State regulations overseeing the implementation of the Affordable Care Act could hinder enrollment of individuals in Medicaid or commercial health plans, Bloomberg News reported.
If that is the case, lack of enrollment could increase the financial exposure of hospitals, since it is likely they won't cut their rate of treating uninsured patients as earlier projections indicated.
Most of the regulations have been approved by Republican-controlled statehouses, where the ideological opposition to the ACA runs the highest, although Bloomberg noted that they are also backed by some insurance agent lobbies that fear competition could cost commissions.
In Missouri, for example, so-called navigators who would help enroll individuals into Medicaid and through the insurance exchange face much higher hurdles to become certified than they do under the ACA. The state requires them to undergo a licensing exam and nearly 40 hours of training--about double the amount of time federal guidelines require, Bloomberg reported. The cost is $25, according to the Insurance Journal. But the state's examination handbook says would-be navigators have to pay $41 to take the licensing exam and provide two forms of identification. If they have to cancel an exam, they must give 48 hours of notice or forfeit the fee.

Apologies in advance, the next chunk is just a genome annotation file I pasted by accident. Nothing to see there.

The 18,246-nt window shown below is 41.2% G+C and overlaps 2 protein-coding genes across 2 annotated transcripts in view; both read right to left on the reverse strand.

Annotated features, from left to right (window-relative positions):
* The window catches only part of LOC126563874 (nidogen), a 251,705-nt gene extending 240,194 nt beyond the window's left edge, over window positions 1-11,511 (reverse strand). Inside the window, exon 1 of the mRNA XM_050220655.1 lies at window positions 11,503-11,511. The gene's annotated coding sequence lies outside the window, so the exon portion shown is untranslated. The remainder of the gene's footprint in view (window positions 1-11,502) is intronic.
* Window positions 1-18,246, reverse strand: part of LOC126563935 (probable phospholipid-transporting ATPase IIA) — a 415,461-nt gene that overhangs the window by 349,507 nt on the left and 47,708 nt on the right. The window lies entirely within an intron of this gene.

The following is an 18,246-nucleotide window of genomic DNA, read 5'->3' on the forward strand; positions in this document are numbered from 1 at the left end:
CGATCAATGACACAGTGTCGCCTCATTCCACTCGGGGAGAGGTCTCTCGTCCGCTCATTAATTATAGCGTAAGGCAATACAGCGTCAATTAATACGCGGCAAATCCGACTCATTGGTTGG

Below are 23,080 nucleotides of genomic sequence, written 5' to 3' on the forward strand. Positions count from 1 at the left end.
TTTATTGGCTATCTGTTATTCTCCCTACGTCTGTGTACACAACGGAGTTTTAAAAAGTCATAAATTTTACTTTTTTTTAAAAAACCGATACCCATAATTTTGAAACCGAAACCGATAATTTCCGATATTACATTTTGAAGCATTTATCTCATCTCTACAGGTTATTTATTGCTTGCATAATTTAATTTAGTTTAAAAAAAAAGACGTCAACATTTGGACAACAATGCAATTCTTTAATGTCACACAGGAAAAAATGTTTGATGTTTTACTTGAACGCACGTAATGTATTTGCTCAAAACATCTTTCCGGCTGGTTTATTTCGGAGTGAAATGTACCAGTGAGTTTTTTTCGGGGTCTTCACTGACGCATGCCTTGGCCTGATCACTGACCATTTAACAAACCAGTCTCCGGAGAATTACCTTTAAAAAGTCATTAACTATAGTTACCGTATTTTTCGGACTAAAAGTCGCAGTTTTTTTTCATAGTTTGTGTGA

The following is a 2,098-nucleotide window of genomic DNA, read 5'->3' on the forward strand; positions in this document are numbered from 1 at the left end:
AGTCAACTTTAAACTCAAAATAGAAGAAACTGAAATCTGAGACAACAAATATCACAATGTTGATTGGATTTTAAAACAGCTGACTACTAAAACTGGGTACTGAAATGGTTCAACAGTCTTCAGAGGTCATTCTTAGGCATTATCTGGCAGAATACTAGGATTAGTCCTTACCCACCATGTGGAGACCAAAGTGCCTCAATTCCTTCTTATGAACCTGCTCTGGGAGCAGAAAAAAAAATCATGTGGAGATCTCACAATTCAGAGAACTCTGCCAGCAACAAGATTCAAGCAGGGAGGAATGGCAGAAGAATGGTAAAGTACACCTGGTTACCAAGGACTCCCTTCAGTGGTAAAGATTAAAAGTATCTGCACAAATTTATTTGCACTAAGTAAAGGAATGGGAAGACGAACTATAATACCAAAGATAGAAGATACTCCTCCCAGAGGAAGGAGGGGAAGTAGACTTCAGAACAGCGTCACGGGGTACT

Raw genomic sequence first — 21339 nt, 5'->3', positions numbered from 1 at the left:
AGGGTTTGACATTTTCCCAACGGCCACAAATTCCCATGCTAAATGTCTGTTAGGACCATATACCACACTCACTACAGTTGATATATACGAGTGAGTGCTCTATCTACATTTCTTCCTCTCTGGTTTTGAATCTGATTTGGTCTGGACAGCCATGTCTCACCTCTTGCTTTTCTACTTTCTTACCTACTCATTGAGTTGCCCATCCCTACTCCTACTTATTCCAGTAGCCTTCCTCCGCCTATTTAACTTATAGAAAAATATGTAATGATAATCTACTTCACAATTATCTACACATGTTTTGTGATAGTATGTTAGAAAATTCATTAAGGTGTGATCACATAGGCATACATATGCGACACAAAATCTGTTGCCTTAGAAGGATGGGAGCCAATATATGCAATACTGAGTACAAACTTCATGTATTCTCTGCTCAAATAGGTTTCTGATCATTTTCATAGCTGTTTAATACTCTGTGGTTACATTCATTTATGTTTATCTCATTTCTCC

In Georgia, navigators must receive a license from the insurance commissioner, pay a $50 application fee, complete 35 hours of training, pass an exam, and undergo a criminal background check. In addition, they must renew their licenses annually, pay another $50 and complete 15 more hours of training.
Those legislative efforts have been likened to "voter intimidation," Sara Rosenbaum, a health law professor at George Washington University in Washington, D.C., told Bloomberg. "In many, many cases these laws may be a direct interference with outreach assistance and that's going to be quite serious."